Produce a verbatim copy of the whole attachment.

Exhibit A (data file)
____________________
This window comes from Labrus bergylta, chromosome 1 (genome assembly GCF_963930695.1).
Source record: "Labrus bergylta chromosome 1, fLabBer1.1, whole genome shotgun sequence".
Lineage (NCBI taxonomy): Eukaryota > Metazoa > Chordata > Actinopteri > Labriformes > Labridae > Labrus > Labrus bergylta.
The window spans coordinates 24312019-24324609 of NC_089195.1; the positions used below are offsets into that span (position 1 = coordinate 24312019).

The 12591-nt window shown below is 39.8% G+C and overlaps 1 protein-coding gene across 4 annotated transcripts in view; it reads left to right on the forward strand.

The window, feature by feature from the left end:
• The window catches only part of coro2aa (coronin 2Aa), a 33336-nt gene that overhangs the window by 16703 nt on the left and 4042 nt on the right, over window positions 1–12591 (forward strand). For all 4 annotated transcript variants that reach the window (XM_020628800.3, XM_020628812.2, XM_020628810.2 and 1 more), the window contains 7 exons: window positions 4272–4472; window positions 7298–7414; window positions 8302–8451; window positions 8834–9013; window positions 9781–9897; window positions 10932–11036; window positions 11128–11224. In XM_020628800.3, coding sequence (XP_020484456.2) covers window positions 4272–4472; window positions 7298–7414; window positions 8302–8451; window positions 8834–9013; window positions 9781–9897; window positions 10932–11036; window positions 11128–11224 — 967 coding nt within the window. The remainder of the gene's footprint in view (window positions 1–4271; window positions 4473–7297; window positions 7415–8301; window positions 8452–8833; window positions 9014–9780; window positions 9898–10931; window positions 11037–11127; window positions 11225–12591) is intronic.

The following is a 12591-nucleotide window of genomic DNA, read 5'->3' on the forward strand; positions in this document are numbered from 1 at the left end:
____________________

This window comes from Labrus bergylta, chromosome 1 (genome assembly GCF_963930695.1).
Source record: "Labrus bergylta chromosome 1, fLabBer1.1, whole genome shotgun sequence".
Lineage (NCBI taxonomy): Eukaryota > Metazoa > Chordata > Actinopteri > Labriformes > Labridae > Labrus > Labrus bergylta.
The window spans coordinates 24312019-24324609 of NC_089195.1; the positions used below are offsets into that span (position 1 = coordinate 24312019).

The 12591-nt window shown below is 39.8% G+C and overlaps 1 protein-coding gene across 4 annotated transcripts in view; it reads left to right on the forward strand.

The window, feature by feature from the left end:
• The window catches only part of coro2aa (coronin 2Aa), a 33336-nt gene that overhangs the window by 16703 nt on the left and 4042 nt on the right, over window positions 1–12591 (forward strand). For all 4 annotated transcript variants that reach the window (XM_020628800.3, XM_020628812.2, XM_020628810.2 and 1 more), the window contains 7 exons: window positions 4272–4472; window positions 7298–7414; window positions 8302–8451; window positions 8834–9013; window positions 9781–9897; window positions 10932–11036; window positions 11128–11224. In XM_020628800.3, coding sequence (XP_020484456.2) covers window positions 4272–4472; window positions 7298–7414; window positions 8302–8451; window positions 8834–9013; window positions 9781–9897; window positions 10932–11036; window positions 11128–11224 — 967 coding nt within the window. The remainder of the gene's footprint in view (window positions 1–4271; window positions 4473–7297; window positions 7415–8301; window positions 8452–8833; window positions 9014–9780; window positions 9898–10931; window positions 11037–11127; window positions 11225–12591) is intronic.

The following is a 12591-nucleotide window of genomic DNA, read 5'->3' on the forward strand; positions in this document are numbered from 1 at the left end: